1 NOVEMBER 1930, Page 18

On the subject of the factory farm—the most highly capital-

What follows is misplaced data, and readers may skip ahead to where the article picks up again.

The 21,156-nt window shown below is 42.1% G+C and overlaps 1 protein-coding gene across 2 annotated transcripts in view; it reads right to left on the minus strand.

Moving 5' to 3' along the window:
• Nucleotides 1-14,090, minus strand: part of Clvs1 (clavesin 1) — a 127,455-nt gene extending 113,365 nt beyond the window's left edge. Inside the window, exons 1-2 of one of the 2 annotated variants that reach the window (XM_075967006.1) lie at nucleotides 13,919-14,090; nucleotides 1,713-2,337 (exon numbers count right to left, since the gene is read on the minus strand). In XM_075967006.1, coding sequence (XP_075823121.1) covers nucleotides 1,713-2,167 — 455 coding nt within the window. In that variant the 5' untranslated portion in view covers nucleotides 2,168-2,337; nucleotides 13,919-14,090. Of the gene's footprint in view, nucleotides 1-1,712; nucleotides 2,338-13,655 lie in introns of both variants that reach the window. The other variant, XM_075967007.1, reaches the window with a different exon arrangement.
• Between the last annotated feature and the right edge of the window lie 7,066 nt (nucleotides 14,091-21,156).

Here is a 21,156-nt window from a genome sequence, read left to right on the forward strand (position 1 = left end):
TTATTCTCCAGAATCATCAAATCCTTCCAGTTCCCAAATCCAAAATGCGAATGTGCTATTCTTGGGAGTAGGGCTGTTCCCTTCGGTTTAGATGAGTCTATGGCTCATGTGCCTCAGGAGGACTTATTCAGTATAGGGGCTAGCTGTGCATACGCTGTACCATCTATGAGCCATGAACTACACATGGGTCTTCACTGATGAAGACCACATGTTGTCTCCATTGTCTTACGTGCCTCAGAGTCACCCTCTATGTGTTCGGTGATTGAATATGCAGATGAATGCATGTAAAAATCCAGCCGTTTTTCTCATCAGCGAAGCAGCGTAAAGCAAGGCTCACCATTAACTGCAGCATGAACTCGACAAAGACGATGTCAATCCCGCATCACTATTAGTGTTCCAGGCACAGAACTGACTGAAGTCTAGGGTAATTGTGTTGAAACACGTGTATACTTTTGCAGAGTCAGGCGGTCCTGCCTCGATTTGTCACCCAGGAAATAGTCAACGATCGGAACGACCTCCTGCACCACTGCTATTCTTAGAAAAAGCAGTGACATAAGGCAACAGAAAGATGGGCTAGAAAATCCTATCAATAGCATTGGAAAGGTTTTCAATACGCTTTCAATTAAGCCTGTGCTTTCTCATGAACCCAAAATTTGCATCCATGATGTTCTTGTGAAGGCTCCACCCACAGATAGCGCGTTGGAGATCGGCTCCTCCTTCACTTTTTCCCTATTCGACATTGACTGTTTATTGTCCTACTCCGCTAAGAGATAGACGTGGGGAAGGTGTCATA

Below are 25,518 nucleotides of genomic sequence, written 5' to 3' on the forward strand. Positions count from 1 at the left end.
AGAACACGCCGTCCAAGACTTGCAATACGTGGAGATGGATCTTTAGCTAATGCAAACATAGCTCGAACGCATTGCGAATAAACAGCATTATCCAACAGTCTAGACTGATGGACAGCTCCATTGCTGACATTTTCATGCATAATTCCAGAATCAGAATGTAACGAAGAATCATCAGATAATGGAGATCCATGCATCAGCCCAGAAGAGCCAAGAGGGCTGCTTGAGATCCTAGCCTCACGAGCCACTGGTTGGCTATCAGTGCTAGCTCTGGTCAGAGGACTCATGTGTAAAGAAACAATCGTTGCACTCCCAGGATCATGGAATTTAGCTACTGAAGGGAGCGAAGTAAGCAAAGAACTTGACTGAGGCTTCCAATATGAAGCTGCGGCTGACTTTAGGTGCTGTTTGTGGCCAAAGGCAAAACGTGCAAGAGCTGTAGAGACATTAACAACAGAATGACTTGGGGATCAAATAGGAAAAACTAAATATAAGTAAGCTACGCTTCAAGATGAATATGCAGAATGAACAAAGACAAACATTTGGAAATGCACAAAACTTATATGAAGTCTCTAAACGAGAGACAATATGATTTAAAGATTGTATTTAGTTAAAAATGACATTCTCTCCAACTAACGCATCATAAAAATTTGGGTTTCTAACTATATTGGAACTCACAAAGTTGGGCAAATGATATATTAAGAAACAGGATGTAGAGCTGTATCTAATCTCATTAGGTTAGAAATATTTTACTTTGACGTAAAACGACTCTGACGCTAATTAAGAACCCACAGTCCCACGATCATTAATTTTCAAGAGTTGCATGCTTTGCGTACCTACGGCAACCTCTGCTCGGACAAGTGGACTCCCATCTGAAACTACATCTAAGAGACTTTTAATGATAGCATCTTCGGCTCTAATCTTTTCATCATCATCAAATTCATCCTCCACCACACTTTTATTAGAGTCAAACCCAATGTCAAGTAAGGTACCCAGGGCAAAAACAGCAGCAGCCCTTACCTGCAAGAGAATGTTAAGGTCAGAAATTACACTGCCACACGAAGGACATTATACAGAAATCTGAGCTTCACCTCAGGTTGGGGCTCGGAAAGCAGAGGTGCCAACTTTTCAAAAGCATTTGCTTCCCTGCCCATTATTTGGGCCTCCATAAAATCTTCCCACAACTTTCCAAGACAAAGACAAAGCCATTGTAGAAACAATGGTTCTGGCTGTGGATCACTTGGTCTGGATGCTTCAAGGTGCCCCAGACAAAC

ized farm in England, and in many of its details the most efficient, belongs to an owner who also possesses a factory associated with the farm. Any lover of England must be grateful for such wholehearted generosity in the cause of intensifying cultivation and testing new methods and new machines ; but there is no single example, so far as I know, of economic success justifying the huge expenditure. I have visited and admired and written admiringly of a number of such farms ; and it is wholly good that the theories of the pioneers should be studied. But there is little likeness between their endeavours and the mechanized farm that Mr. Orwin or Mr. Carrington or, we trust, Dr. Addison, has in view. The starting point of such farms is the cheapness that springs from quick mechanical work operated by a few good—and well-paid—workmen. While farmers in East Anglia clamour for 25s. labourers, the apostles of the new farming are looking out for labourers at 45s. a week and finding them difficult if not impossible to get. It is a fact that many farmers are giving up tractors (though they know them to be better) for heavy horses because of the bills for repairs due almost wholly to bad and careless engineering on the farm.

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